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A new Reliance: Can Mukesh Ambani pull off a transformation?

At the heart of one of the biggest transformations in India's corporate history lies a plan to offer super-fast broadband services

Business Standard Editorial Comment  |  New Delhi 

It was perhaps Reliance Industries (RIL) Chairman and Managing Director Mukesh Ambani's most expansive statement at a shareholders' meeting so far. In it, he laid stress on a "New Reliance", whose growth will be based on what he termed two massive engines - hydrocarbons and consumer businesses. Content matched intent, as more than half of the 6,600-word-long speech was devoted to the telecom and retail businesses. At the heart of one of the biggest transformations in India's corporate history lies a plan to offer super-fast broadband services over mobile phones to the mass market - a gambit into which he has sunk about Rs 1 lakh crore. Just for proportion, this is around a quarter of the combined investments in all RIL's businesses so far. Investment already made, well before its scheduled rollout in December (six months later than market estimates), is around Rs 15,000 crore less than what Bharti Airtel has invested over 20 years. Analysts say the company will have to put in at least another Rs 50,000 crore over the next five years before Reliance Jio turns profitable.

RIL's bet on retail consumers is, however, not difficult to understand. Last week, its stock rose 12 per cent, outperforming the benchmark indices by a good margin. But that was almost an exception. For most of the last five years, its stock has underperformed the broader market. Although refining and marketing continue to be a significant contributor to profitability, the exploration and production business contributed just 0.6 per cent to the company's earnings before interest, taxes and depreciation last year. This tests investors' patience - most of them have fond memories of the stock beating benchmark indices year after year. RIL's return on capital employed has hit single digits for the first time since 1989-90. The near- to medium-term outlook is not bright either, given a slide in international crude oil prices and a global supply glut in petrochemicals. New businesses that RIL has entered in the last decade have also saddled the formerly debt-free behemoth with net debt of close to Rs 75,000 crore. The projects include fuel retailing, shale gas and domestic oil exploration and production.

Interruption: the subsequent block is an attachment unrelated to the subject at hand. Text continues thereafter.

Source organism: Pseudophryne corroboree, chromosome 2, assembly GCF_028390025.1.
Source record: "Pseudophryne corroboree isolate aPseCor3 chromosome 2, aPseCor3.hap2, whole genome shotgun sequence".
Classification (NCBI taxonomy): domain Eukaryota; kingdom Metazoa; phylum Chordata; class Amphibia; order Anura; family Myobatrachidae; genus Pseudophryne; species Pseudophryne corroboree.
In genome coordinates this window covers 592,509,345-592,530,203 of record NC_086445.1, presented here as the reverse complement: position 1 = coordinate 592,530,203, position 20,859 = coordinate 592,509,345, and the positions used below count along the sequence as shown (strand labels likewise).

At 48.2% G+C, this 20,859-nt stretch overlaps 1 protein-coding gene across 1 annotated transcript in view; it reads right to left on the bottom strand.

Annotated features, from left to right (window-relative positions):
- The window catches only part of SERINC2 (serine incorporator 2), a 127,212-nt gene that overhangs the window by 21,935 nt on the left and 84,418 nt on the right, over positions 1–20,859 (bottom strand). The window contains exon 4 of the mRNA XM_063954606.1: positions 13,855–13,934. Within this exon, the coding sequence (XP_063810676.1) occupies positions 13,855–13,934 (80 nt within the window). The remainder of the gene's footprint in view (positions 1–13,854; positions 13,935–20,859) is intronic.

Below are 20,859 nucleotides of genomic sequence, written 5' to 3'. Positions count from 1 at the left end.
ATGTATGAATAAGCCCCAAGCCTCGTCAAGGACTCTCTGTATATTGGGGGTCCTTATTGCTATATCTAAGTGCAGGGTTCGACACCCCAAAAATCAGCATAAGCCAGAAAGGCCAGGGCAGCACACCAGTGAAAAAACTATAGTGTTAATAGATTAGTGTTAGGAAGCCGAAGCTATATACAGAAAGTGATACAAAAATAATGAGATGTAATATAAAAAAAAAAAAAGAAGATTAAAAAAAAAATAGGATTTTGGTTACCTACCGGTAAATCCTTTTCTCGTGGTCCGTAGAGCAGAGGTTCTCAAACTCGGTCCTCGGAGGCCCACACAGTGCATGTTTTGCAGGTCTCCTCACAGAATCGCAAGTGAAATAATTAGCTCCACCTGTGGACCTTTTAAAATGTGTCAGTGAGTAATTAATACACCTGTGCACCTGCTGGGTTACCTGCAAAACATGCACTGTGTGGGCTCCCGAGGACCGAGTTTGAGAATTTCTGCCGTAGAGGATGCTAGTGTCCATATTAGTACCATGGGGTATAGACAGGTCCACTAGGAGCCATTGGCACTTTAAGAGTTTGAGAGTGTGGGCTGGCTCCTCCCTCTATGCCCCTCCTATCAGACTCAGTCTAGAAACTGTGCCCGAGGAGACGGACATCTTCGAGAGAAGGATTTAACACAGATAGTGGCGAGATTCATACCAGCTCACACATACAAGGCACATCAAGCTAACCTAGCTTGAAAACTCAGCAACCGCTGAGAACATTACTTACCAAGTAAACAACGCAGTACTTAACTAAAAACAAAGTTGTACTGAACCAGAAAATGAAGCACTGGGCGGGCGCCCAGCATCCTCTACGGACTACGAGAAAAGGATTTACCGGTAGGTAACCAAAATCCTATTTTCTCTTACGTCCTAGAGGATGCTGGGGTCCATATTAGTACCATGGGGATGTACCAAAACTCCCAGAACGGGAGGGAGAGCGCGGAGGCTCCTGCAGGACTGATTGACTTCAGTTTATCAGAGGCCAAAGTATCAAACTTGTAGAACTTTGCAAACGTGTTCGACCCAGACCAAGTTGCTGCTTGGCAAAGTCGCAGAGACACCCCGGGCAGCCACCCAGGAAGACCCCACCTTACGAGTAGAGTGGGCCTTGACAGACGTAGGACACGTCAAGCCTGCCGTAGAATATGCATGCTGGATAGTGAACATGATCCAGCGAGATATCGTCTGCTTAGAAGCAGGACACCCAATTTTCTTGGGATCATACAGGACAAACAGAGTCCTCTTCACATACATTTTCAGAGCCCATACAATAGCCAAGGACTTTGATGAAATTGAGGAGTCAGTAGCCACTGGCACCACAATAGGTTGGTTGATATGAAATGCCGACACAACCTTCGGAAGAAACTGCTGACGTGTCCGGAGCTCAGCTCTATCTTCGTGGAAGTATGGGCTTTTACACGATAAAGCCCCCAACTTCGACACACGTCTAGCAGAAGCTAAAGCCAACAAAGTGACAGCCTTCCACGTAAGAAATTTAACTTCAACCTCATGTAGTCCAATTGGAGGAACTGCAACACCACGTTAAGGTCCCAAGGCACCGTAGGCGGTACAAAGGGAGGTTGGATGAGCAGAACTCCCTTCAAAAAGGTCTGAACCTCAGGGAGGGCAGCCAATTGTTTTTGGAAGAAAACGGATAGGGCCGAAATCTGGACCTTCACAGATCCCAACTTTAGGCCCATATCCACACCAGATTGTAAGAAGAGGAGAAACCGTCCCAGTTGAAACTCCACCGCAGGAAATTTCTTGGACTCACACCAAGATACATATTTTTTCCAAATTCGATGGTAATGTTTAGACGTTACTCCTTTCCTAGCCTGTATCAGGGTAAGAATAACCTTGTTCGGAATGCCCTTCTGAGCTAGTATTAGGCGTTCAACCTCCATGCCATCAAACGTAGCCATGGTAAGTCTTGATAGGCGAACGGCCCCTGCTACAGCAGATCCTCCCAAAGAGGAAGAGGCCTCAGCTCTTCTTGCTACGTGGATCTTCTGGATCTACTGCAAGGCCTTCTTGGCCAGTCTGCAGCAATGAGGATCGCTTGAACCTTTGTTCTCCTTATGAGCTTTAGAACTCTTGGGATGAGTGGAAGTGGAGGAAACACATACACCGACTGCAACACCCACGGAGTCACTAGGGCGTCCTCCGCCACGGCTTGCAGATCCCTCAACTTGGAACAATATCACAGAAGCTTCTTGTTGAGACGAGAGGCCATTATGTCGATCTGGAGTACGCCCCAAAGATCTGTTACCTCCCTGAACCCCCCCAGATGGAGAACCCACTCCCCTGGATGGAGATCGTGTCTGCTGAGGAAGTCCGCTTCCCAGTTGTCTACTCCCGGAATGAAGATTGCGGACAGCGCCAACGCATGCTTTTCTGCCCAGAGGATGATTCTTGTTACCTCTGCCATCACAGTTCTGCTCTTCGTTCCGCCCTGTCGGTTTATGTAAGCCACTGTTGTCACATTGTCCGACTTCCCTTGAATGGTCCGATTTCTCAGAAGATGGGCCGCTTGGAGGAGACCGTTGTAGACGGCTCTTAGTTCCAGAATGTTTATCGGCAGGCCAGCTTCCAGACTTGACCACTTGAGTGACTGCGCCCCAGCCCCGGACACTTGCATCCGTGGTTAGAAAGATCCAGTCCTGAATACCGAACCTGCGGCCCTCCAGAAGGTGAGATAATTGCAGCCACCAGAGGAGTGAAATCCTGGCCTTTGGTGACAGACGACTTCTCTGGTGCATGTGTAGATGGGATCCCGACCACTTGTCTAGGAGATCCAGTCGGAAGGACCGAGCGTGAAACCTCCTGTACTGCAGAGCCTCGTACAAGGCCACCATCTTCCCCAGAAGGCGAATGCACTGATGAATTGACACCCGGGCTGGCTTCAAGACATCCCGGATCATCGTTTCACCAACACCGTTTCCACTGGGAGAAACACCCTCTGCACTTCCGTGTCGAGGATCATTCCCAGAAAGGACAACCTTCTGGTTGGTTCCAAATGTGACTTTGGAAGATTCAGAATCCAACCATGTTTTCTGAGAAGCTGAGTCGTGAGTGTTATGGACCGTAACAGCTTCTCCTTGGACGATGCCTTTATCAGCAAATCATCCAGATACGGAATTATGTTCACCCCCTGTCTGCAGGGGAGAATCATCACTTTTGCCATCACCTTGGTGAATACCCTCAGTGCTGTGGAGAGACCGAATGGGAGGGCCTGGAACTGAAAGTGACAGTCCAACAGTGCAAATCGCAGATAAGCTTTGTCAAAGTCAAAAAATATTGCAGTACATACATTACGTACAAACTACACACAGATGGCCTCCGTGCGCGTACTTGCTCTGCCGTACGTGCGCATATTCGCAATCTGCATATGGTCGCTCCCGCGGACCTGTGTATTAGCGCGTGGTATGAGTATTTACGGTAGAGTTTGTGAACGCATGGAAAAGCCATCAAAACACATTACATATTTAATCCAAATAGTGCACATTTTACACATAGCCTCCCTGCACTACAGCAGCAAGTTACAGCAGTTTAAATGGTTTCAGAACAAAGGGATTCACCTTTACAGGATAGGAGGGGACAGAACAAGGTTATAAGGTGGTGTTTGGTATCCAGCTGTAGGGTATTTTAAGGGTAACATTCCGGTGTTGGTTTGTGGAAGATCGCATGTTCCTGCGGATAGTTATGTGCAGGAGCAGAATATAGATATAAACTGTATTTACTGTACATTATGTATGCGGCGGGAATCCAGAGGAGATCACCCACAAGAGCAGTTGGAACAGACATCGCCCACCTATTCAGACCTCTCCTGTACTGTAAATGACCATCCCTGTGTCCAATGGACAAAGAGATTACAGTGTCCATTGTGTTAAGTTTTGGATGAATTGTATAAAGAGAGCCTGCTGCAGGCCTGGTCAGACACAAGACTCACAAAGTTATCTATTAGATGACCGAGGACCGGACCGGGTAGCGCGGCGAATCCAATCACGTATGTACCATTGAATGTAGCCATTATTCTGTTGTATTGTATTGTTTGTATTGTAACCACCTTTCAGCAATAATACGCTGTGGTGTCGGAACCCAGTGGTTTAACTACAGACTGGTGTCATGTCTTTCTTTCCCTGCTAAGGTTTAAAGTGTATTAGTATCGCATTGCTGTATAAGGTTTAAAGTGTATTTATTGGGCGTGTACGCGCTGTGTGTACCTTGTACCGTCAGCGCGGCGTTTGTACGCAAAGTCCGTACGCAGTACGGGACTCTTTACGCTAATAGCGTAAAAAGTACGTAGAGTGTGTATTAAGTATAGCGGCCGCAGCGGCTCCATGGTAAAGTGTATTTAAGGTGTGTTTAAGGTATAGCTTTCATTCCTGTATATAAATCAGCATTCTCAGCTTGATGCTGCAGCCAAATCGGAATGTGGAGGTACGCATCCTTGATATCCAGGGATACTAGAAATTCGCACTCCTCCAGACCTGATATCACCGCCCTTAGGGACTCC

So Mr Ambani may have had no option but to go off the beaten track. There is decent logic behind his move. After all, data services account for just 15 per cent of the Indian mobile telephony market. If Jio is able to disrupt the market by providing high-bandwidth data services at affordable cost, married to low-cost devices, the resulting push to revenues would be truly transformational for RIL. But can he pull it off? In the mobile business, acquiring spectrum and rolling out a nationwide network is not so difficult for a company of RIL's might - compared, at least, with attracting and retaining customers, which is a different ball game altogether. So far, most of the chatter about Reliance Jio has centred on the awesome capex; there have been too few details on how it plans to pull customers away from other networks. A simple price war may not be enough. Reliance Jio will need to wean away India's top third of mobile users; these account for over two-thirds of the industry's revenues. Its success will also be measured by its contribution to RIL's incremental profits. Analysts peg the break-even revenue market share at 20 per cent within five years of the launch. A failure to make a good start down that road would take away some of the cheer when Mr Ambani rises to address his shareholders next year.

First Published: Mon, June 22 2015. 21:40 IST
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